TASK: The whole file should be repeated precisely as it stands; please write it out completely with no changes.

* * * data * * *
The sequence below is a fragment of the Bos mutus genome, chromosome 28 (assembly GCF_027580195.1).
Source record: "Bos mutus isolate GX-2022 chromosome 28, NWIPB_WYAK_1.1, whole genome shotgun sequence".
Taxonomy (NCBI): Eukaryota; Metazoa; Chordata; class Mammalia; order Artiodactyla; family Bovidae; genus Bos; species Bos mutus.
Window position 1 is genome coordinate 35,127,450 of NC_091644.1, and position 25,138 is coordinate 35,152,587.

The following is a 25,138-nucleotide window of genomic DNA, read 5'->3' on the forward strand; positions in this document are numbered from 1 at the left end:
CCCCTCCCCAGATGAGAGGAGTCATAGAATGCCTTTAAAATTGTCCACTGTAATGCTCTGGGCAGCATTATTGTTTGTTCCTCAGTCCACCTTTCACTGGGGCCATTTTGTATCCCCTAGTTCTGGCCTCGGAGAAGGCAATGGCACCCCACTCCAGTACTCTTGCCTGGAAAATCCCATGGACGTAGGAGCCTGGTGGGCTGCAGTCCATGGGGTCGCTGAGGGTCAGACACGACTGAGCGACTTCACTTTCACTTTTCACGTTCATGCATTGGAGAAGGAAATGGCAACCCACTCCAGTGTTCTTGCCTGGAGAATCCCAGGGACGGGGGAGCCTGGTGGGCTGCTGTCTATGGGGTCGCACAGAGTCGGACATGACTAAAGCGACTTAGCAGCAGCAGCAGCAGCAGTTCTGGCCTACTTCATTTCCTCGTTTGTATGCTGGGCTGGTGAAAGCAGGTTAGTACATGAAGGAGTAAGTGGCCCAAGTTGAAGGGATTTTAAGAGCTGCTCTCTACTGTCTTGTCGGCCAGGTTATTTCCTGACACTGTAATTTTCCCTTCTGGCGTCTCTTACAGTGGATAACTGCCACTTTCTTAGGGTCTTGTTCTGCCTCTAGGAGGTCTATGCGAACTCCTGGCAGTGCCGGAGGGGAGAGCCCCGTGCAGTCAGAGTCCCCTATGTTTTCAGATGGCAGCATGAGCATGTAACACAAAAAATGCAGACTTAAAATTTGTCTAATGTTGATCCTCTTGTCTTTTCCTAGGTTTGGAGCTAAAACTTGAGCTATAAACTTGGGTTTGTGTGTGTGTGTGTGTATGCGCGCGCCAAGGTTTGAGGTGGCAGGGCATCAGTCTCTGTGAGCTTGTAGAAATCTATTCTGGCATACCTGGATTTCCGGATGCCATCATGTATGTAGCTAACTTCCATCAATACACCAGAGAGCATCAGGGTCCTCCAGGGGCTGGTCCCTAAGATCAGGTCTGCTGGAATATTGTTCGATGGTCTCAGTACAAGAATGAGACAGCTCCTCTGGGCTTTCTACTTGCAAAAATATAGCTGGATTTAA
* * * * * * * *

The sequence below is a fragment of the Bos mutus genome, chromosome 28 (assembly GCF_027580195.1).
Source record: "Bos mutus isolate GX-2022 chromosome 28, NWIPB_WYAK_1.1, whole genome shotgun sequence".
Taxonomy (NCBI): Eukaryota; Metazoa; Chordata; class Mammalia; order Artiodactyla; family Bovidae; genus Bos; species Bos mutus.
Window position 1 is genome coordinate 35,127,450 of NC_091644.1, and position 25,138 is coordinate 35,152,587.

The following is a 25,138-nucleotide window of genomic DNA, read 5'->3' on the forward strand; positions in this document are numbered from 1 at the left end:
CCCCTCCCCAGATGAGAGGAGTCATAGAATGCCTTTAAAATTGTCCACTGTAATGCTCTGGGCAGCATTATTGTTTGTTCCTCAGTCCACCTTTCACTGGGGCCATTTTGTATCCCCTAGTTCTGGCCTCGGAGAAGGCAATGGCACCCCACTCCAGTACTCTTGCCTGGAAAATCCCATGGACGTAGGAGCCTGGTGGGCTGCAGTCCATGGGGTCGCTGAGGGTCAGACACGACTGAGCGACTTCACTTTCACTTTTCACGTTCATGCATTGGAGAAGGAAATGGCAACCCACTCCAGTGTTCTTGCCTGGAGAATCCCAGGGACGGGGGAGCCTGGTGGGCTGCTGTCTATGGGGTCGCACAGAGTCGGACATGACTAAAGCGACTTAGCAGCAGCAGCAGCAGCAGTTCTGGCCTACTTCATTTCCTCGTTTGTATGCTGGGCTGGTGAAAGCAGGTTAGTACATGAAGGAGTAAGTGGCCCAAGTTGAAGGGATTTTAAGAGCTGCTCTCTACTGTCTTGTCGGCCAGGTTATTTCCTGACACTGTAATTTTCCCTTCTGGCGTCTCTTACAGTGGATAACTGCCACTTTCTTAGGGTCTTGTTCTGCCTCTAGGAGGTCTATGCGAACTCCTGGCAGTGCCGGAGGGGAGAGCCCCGTGCAGTCAGAGTCCCCTATGTTTTCAGATGGCAGCATGAGCATGTAACACAAAAAATGCAGACTTAAAATTTGTCTAATGTTGATCCTCTTGTCTTTTCCTAGGTTTGGAGCTAAAACTTGAGCTATAAACTTGGGTTTGTGTGTGTGTGTGTGTATGCGCGCGCCAAGGTTTGAGGTGGCAGGGCATCAGTCTCTGTGAGCTTGTAGAAATCTATTCTGGCATACCTGGATTTCCGGATGCCATCATGTATGTAGCTAACTTCCATCAATACACCAGAGAGCATCAGGGTCCTCCAGGGGCTGGTCCCTAAGATCAGGTCTGCTGGAATATTGTTCGATGGTCTCAGTACAAGAATGAGACAGCTCCTCTGGGCTTTCTACTTGCAAAAATATAGCTGGATTTAA